The Problem with Issuing Many Small Invoices
Many companies are in the business of selling small-value items to their customers. Examples are rife in the office, maintenance, and janitorial supply areas. These companies suffer from high administrative costs, because it is quite expensive to issue, mail, and collect payment on an invoice. In some cases, the administrative cost exceeds the revenue generated by a sale.
The Single Monthly Invoice
One of the less-expensive ways to deal with small-value sales is to aggregate all sales made on credit during a certain period of time, such as for a month, and generate a single invoice that contains all of these sales. Doing so can trigger a massive reduction in the number of invoices outstanding.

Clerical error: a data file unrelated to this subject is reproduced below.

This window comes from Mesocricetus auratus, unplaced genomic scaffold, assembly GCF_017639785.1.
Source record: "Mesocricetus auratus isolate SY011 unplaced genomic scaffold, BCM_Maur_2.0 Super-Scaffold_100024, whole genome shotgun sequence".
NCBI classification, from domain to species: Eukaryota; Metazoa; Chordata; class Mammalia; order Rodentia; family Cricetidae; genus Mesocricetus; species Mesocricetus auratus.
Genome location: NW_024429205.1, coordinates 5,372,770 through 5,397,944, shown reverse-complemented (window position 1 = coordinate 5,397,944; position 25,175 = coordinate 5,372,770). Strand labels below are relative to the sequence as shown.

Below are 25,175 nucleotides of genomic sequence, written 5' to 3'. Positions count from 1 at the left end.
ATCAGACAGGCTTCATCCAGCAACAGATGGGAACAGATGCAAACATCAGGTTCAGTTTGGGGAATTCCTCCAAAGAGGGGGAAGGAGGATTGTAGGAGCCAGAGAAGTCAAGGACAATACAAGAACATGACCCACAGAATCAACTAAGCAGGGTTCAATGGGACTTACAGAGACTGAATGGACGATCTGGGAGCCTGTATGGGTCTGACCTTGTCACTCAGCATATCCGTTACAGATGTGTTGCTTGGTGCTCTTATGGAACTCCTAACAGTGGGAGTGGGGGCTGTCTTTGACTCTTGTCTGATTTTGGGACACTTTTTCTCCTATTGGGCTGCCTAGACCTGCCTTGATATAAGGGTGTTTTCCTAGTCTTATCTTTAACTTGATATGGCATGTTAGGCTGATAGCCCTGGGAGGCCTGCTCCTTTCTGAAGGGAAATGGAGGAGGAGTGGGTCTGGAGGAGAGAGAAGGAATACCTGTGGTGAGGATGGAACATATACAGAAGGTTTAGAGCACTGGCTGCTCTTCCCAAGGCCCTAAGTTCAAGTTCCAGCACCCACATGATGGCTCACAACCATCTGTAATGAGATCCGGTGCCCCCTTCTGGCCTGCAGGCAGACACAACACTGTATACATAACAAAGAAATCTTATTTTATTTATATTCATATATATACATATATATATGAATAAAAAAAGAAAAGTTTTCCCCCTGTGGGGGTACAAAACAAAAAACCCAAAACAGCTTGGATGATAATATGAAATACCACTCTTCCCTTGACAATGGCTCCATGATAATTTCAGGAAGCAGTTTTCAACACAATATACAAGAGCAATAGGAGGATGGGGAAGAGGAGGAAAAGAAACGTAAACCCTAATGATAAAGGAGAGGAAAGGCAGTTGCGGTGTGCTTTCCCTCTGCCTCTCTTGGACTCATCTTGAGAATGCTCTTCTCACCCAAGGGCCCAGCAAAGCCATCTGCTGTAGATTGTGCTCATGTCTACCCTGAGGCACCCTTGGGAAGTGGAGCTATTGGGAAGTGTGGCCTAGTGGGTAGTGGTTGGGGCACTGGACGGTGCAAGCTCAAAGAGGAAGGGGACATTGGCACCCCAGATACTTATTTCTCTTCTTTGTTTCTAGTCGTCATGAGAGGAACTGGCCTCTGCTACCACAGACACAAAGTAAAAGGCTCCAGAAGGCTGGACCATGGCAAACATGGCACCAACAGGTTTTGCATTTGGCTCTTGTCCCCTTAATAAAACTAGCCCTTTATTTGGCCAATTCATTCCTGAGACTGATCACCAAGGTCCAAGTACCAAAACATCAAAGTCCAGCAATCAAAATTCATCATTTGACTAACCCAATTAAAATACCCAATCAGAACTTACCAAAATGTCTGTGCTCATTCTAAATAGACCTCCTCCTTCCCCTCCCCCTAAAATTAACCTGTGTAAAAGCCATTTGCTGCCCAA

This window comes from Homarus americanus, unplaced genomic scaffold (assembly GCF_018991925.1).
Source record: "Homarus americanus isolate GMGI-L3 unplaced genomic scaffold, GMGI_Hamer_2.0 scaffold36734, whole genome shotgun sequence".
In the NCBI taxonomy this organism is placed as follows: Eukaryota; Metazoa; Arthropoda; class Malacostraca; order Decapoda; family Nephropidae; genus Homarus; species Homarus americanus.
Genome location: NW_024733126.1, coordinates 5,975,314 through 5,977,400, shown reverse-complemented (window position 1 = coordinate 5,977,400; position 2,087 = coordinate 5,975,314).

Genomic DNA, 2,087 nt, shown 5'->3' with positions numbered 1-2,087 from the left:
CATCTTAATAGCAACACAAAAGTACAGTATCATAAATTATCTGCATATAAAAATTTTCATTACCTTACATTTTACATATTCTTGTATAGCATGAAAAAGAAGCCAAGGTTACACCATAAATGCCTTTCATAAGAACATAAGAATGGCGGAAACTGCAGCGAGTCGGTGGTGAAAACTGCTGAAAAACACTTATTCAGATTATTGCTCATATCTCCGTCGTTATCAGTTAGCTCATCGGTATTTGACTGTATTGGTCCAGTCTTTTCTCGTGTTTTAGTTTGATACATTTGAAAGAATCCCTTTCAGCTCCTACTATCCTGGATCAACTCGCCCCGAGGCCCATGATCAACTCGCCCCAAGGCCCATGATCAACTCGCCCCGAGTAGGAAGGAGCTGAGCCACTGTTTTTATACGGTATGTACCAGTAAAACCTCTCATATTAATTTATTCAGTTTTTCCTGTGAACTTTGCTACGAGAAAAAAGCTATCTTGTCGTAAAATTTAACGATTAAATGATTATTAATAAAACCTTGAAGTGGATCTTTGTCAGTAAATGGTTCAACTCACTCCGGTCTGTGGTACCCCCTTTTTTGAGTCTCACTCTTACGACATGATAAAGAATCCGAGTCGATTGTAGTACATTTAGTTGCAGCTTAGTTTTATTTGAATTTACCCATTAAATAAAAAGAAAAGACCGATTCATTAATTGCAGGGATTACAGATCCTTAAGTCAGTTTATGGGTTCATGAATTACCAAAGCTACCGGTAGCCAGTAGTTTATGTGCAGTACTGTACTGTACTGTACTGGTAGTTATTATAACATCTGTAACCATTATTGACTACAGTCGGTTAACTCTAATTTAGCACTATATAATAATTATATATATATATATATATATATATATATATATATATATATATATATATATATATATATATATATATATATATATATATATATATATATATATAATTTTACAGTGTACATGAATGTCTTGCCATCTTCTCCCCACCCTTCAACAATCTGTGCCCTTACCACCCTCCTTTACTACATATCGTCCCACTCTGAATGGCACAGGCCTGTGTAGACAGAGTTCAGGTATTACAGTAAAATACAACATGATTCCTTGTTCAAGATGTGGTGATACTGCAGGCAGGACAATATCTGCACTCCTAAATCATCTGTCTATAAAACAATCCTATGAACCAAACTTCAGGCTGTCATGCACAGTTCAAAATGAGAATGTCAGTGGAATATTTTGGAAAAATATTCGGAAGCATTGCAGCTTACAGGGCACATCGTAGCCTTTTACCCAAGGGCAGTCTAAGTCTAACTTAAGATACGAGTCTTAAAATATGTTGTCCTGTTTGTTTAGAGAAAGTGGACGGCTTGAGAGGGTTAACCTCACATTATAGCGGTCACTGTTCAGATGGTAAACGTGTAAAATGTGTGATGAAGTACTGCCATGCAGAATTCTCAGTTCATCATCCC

Before implementing an aggregated invoice solution, consider the following issues:
- Cash flow. Only wait to aggregate shipments into an invoice if doing so will not cause incoming cash flows to be excessively delayed. Possible alternatives are to only aggregate the lowest-value shipments, or to compress the payment terms on aggregated invoices.
- Arguments. The resulting invoices will contain many line items, which means there are more possibilities for customers to delay payments because they are arguing over a small number of these items. An alternative is to separate out those line items for which payment deductions are most common, and aggregate all other items into a small number of invoices.
- Processing complexity. Customers may not like these massive invoices, since it could take a considerable amount of time to conduct three-way matching on them. If so, encourage customers to avoid three-way matches on low-value invoices of this type.
Thus, the aggregation of small-value credit sales into a single invoice can reduce administrative costs, though there are a number of implementation issues to consider before doing so.